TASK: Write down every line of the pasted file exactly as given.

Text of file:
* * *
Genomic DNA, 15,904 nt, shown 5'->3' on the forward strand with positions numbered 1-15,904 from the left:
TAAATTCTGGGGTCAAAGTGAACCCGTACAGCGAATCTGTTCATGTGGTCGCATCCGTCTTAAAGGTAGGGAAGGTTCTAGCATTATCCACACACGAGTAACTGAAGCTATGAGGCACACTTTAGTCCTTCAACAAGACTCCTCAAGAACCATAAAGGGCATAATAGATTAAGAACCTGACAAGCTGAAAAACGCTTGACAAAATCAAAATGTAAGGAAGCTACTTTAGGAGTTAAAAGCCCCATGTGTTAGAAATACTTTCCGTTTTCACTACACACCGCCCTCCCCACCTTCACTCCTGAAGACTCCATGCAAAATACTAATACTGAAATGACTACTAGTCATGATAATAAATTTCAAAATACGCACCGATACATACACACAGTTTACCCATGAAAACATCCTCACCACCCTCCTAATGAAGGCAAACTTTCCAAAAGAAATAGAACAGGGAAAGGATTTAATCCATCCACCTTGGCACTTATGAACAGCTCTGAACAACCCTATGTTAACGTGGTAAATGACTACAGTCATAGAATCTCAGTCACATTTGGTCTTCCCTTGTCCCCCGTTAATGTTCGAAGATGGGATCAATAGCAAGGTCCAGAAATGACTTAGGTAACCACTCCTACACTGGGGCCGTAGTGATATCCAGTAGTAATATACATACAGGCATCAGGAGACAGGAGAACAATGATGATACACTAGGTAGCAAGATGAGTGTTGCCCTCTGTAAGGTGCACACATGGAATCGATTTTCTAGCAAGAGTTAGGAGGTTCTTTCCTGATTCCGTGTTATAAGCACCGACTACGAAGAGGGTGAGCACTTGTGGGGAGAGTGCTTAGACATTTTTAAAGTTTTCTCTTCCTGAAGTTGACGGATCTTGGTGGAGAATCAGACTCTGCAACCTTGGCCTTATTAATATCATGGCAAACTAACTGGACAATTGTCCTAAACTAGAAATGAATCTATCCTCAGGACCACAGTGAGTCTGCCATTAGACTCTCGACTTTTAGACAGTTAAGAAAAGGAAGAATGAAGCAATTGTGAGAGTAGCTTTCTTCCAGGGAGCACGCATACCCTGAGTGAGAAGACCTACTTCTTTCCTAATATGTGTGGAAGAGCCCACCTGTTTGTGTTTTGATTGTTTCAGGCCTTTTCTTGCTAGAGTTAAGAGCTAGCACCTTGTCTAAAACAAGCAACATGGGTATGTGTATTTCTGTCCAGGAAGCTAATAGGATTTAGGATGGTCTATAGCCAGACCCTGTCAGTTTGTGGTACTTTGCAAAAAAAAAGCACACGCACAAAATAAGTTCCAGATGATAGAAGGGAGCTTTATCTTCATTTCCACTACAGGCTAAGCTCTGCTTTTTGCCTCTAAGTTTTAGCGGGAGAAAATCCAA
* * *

Genomic DNA, 15,904 nt, shown 5'->3' on the forward strand with positions numbered 1-15,904 from the left:
TAAATTCTGGGGTCAAAGTGAACCCGTACAGCGAATCTGTTCATGTGGTCGCATCCGTCTTAAAGGTAGGGAAGGTTCTAGCATTATCCACACACGAGTAACTGAAGCTATGAGGCACACTTTAGTCCTTCAACAAGACTCCTCAAGAACCATAAAGGGCATAATAGATTAAGAACCTGACAAGCTGAAAAACGCTTGACAAAATCAAAATGTAAGGAAGCTACTTTAGGAGTTAAAAGCCCCATGTGTTAGAAATACTTTCCGTTTTCACTACACACCGCCCTCCCCACCTTCACTCCTGAAGACTCCATGCAAAATACTAATACTGAAATGACTACTAGTCATGATAATAAATTTCAAAATACGCACCGATACATACACACAGTTTACCCATGAAAACATCCTCACCACCCTCCTAATGAAGGCAAACTTTCCAAAAGAAATAGAACAGGGAAAGGATTTAATCCATCCACCTTGGCACTTATGAACAGCTCTGAACAACCCTATGTTAACGTGGTAAATGACTACAGTCATAGAATCTCAGTCACATTTGGTCTTCCCTTGTCCCCCGTTAATGTTCGAAGATGGGATCAATAGCAAGGTCCAGAAATGACTTAGGTAACCACTCCTACACTGGGGCCGTAGTGATATCCAGTAGTAATATACATACAGGCATCAGGAGACAGGAGAACAATGATGATACACTAGGTAGCAAGATGAGTGTTGCCCTCTGTAAGGTGCACACATGGAATCGATTTTCTAGCAAGAGTTAGGAGGTTCTTTCCTGATTCCGTGTTATAAGCACCGACTACGAAGAGGGTGAGCACTTGTGGGGAGAGTGCTTAGACATTTTTAAAGTTTTCTCTTCCTGAAGTTGACGGATCTTGGTGGAGAATCAGACTCTGCAACCTTGGCCTTATTAATATCATGGCAAACTAACTGGACAATTGTCCTAAACTAGAAATGAATCTATCCTCAGGACCACAGTGAGTCTGCCATTAGACTCTCGACTTTTAGACAGTTAAGAAAAGGAAGAATGAAGCAATTGTGAGAGTAGCTTTCTTCCAGGGAGCACGCATACCCTGAGTGAGAAGACCTACTTCTTTCCTAATATGTGTGGAAGAGCCCACCTGTTTGTGTTTTGATTGTTTCAGGCCTTTTCTTGCTAGAGTTAAGAGCTAGCACCTTGTCTAAAACAAGCAACATGGGTATGTGTATTTCTGTCCAGGAAGCTAATAGGATTTAGGATGGTCTATAGCCAGACCCTGTCAGTTTGTGGTACTTTGCAAAAAAAAAGCACACGCACAAAATAAGTTCCAGATGATAGAAGGGAGCTTTATCTTCATTTCCACTACAGGCTAAGCTCTGCTTTTTGCCTCTAAGTTTTAGCGGGAGAAAATCCAA